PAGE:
Approach Tours Approach Tours Logo

Stunning Waterfront Cities & Coastlines in Croatia

Croatia boasts almost 2,000 km of coastline and more than 1,000 islands. Hop on a boat, and you’ll find quiet islands with untouched fishing villages, and bigger vacation getaways with stunning beaches. Drive along the shore and find quaint seaside towns and epic cities steeped in history. Croatia’s coast is a chest of maritime treasures waiting to be opened.


The famous walled seaside city lying at the foot of a jagged mountain, Dubrovnik is Croatia’s most popular tourist destination. It sits on remains that go back to the 7th century, a medieval town reshaped by a history of Byzantium, Venetian, and Austro-Croatian empires.

Dubrovnik’s historic core seems to have been suspended in time, filled with churches and surrounded by some of the most impressive city walls on the planet. Outside the walls, there’s Mediterranean elegance, gardens exploding in colourful bougainvillea and oleanders, trees with figs and peaches, and of course, the stunning Adriatic and its nearby beaches.

There’s almost no choice but to begin with the City Walls. They are jaw-dropping and demand your attention. Dating back to the 12th century (with some parts going as far back as the 10th), these walls have withstood the countless enemies and still managed to maintain their grandeur (they even survived a modern attack in the 1990s breakup of Yugoslavia). Reaching 25m high and stretching 2km around the old city, take your time walking along this piece of history (and waving to the friendly Croats below).

Towering above Dubrovnik to the north, the 412m summit of Mount Srd offers stunning views of the walled town below and a panorama of the whole coast. Take the cable car up and enjoy the pristine view.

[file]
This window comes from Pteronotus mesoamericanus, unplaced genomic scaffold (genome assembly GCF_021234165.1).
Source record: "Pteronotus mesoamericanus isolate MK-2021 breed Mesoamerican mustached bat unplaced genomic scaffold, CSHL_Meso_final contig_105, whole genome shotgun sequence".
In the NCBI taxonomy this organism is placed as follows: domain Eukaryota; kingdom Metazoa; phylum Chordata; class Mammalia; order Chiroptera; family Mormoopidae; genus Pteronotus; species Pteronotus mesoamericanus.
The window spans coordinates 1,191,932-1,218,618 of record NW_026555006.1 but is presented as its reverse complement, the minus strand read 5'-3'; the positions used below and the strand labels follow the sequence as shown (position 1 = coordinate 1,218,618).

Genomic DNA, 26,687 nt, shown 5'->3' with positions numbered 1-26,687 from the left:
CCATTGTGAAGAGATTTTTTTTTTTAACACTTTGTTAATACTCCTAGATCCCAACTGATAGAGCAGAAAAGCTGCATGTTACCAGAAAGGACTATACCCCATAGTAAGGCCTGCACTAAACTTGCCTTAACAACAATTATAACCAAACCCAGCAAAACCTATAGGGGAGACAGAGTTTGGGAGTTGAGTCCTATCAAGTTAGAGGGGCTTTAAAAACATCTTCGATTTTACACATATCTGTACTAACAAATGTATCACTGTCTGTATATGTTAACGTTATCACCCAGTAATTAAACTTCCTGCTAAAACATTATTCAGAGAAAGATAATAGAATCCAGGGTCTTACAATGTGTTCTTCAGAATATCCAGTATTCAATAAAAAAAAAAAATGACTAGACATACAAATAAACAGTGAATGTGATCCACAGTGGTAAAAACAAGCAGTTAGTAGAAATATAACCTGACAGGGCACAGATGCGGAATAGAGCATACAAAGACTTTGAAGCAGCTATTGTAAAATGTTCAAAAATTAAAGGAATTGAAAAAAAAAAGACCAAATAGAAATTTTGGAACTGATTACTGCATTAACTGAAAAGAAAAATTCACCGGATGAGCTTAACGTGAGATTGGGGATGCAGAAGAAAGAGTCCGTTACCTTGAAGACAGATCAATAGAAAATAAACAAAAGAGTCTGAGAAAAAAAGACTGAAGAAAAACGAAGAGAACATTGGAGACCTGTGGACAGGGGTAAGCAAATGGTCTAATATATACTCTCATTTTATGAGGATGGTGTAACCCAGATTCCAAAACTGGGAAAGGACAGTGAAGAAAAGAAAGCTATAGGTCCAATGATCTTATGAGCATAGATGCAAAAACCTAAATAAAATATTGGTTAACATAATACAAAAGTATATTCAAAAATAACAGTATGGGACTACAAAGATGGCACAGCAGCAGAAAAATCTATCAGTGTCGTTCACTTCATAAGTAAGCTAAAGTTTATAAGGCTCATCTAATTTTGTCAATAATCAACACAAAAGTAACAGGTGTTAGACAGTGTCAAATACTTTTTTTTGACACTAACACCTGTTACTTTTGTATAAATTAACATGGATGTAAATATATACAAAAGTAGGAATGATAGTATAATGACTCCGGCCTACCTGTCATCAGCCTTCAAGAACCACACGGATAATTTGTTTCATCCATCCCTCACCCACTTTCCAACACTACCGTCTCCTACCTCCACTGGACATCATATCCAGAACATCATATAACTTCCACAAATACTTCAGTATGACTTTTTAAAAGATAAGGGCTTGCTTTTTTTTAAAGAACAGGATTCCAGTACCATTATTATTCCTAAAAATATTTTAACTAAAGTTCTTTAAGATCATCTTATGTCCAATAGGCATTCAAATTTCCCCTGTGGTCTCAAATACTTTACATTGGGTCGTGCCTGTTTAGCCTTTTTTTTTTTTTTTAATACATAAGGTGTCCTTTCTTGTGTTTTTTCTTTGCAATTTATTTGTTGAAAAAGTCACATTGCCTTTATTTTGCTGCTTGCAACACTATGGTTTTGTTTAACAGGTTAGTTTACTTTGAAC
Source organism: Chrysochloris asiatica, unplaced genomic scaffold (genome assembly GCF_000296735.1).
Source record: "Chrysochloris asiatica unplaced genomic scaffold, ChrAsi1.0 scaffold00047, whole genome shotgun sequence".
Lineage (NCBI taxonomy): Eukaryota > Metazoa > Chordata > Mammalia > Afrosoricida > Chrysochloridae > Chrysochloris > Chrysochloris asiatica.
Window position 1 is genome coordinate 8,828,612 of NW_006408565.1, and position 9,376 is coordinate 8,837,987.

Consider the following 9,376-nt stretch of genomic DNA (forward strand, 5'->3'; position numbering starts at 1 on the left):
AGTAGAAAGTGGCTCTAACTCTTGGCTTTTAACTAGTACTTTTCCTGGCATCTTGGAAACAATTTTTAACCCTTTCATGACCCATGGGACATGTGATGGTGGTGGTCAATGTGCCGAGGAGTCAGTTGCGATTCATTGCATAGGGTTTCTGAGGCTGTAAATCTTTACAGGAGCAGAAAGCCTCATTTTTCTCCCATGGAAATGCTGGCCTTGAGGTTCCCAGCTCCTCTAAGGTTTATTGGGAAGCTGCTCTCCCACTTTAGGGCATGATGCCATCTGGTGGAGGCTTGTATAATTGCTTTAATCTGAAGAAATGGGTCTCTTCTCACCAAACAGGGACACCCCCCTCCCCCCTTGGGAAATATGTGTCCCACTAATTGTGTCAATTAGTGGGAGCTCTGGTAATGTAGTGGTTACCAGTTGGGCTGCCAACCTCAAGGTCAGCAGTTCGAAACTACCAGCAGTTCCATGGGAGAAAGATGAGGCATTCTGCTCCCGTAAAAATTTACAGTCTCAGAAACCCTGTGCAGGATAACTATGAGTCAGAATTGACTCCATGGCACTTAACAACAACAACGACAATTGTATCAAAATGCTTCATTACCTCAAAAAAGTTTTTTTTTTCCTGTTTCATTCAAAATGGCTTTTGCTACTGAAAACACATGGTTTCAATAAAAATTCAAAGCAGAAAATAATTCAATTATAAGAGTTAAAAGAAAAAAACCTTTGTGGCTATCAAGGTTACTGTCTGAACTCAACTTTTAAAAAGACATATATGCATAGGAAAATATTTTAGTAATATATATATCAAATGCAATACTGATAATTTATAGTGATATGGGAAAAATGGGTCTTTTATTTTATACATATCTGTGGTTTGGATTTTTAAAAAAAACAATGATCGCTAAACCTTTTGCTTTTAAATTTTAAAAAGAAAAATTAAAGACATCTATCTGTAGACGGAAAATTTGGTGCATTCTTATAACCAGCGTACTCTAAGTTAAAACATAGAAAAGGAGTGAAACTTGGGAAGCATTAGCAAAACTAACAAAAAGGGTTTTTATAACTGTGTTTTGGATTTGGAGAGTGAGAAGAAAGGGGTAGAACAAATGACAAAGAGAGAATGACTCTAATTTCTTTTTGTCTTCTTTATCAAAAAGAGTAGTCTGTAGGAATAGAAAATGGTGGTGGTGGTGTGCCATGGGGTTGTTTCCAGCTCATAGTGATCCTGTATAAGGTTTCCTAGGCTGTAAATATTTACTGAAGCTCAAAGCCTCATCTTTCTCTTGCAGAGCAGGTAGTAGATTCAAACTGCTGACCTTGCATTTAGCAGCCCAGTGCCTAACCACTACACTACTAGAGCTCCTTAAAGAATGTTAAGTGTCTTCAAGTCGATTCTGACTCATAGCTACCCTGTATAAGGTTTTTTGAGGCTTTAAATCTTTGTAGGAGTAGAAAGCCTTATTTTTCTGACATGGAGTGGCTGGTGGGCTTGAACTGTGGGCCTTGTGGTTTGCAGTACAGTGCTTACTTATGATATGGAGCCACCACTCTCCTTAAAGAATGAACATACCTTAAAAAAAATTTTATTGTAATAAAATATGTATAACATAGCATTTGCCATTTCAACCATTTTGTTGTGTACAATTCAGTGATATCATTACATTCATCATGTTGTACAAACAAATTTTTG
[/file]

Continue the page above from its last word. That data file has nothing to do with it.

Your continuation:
Make sure to check out these classic sights in Dubrovnik:

The Cathedral of the Assumption

The Cathedral of the Assumption goes all the way back to the 7th century. Legend says its 12th century renovation was a gift from England’s King Richard the Lionheart. He had been shipwrecked on nearby Lokrum, and was brought to safety by locals - nothing says thanks for saving my life like a big old cathedral, right? The cathedral is famous for its fine altars and gilded treasury, filled with relics dripping in gold and silver.

The Franciscan Monastery

The Franciscan Monastery is like one giant cabinet of curiosities, complete with a pharmacy that’s been in business since 1317. Apart from the pharmacy and the curated collection of treasures in its museum, the monastery is a magnificent example of late-Romanesque architecture, with its stone walls and 14th-century abbey.

Rector’s Palace

The imposing Rector’s Palace, built in the late 15th century for the elected rector who governed Dubrovnik, is a Gothic-Renaissance palace that’s been turned into the Cultural History Museum. This impressive building is filled with artfully restored rooms, portraits, and coats of arms and coins that evoke the times’ glorious history.


Croatia’s second-largest city, Split, is a great place to see authentic Dalmatian life in action. Always buzzing, this dynamic city has the perfect balance between history and modernity. Within the walls of the old city, walking on ancient stone smoothed with time, you’ll find bars, restaurants and shops thriving as they have for thousands of years. While you’re here, don’t miss seeing Diocletian’s Palace, which was built for the late Roman Emperor in the 4th-century A.D. and is now a UNESCO World Heritage Site. Then, continue through the old town and out along the tree-lined promenade, letting this unique city’s charm guide you along the way.